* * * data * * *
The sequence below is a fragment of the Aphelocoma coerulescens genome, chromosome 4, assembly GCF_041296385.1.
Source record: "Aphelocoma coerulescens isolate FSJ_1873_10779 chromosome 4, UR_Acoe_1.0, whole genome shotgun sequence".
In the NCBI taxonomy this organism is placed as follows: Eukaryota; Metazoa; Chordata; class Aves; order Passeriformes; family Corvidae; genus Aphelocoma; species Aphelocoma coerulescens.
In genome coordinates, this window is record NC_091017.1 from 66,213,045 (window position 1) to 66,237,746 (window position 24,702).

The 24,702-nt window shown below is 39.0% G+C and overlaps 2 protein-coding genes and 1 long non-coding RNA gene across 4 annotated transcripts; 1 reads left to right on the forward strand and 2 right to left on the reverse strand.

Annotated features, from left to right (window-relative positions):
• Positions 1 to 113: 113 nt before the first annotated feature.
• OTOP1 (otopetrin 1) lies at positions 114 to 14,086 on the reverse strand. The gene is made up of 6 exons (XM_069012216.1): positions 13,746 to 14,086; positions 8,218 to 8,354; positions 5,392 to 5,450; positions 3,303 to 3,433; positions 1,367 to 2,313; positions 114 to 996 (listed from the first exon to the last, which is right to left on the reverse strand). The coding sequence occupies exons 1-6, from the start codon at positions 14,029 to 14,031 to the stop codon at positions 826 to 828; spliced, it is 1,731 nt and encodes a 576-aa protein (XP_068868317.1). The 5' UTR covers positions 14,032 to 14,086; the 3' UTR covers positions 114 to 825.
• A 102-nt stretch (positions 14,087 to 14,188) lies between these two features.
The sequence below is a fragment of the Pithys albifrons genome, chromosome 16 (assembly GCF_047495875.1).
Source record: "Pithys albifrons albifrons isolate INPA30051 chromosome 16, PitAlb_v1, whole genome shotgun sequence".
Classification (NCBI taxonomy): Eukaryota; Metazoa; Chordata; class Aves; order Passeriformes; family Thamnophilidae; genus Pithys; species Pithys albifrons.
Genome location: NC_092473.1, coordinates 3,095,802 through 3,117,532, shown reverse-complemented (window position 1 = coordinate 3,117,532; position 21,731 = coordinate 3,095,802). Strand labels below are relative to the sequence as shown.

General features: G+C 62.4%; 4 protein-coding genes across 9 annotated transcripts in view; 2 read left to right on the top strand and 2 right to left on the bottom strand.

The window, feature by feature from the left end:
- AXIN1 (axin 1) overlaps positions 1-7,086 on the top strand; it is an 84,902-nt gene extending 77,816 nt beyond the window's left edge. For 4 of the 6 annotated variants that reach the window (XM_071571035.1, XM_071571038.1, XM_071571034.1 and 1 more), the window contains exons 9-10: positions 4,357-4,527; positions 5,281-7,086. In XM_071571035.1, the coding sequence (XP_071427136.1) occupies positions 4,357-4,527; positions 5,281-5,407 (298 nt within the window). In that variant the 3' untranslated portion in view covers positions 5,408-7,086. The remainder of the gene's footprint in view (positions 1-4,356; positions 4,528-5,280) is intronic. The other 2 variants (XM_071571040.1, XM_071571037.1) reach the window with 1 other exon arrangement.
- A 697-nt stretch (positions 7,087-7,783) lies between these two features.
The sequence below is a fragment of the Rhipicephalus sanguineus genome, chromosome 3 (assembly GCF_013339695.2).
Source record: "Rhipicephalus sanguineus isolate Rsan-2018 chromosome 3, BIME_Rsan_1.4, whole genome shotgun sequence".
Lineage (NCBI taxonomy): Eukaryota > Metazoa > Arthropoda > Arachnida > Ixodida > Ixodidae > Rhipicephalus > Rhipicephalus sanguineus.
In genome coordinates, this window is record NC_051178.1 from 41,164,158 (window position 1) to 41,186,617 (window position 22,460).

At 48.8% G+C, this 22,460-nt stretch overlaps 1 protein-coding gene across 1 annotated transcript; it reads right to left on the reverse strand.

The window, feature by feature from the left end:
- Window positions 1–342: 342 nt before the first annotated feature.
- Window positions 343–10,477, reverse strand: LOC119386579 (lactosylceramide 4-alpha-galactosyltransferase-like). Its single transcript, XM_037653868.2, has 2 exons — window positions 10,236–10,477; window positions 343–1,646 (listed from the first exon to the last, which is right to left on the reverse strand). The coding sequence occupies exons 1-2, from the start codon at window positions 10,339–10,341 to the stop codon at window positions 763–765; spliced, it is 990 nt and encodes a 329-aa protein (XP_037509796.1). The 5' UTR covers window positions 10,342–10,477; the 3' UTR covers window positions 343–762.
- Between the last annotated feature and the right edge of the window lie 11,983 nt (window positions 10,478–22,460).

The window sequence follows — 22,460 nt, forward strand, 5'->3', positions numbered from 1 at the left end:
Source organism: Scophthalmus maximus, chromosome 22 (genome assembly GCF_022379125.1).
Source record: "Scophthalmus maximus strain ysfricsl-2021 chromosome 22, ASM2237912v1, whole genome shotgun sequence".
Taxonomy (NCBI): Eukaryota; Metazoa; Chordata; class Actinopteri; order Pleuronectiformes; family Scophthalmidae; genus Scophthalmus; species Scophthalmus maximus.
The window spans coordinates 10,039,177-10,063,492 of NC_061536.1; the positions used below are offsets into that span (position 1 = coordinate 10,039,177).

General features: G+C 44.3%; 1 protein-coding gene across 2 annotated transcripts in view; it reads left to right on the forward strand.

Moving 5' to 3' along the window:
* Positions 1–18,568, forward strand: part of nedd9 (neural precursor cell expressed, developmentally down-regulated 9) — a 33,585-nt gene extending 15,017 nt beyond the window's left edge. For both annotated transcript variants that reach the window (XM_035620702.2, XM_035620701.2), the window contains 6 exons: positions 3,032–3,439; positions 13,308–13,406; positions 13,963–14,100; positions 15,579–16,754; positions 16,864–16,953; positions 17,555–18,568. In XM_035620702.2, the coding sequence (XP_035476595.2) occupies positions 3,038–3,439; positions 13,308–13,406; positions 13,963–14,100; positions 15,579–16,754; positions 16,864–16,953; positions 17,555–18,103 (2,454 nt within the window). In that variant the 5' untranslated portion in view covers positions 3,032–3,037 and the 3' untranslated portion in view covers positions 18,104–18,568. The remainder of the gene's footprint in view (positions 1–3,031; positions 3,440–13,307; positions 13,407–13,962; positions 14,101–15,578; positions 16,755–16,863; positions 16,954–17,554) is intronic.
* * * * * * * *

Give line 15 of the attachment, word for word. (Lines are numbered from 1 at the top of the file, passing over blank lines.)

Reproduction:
The window, feature by feature from the left end: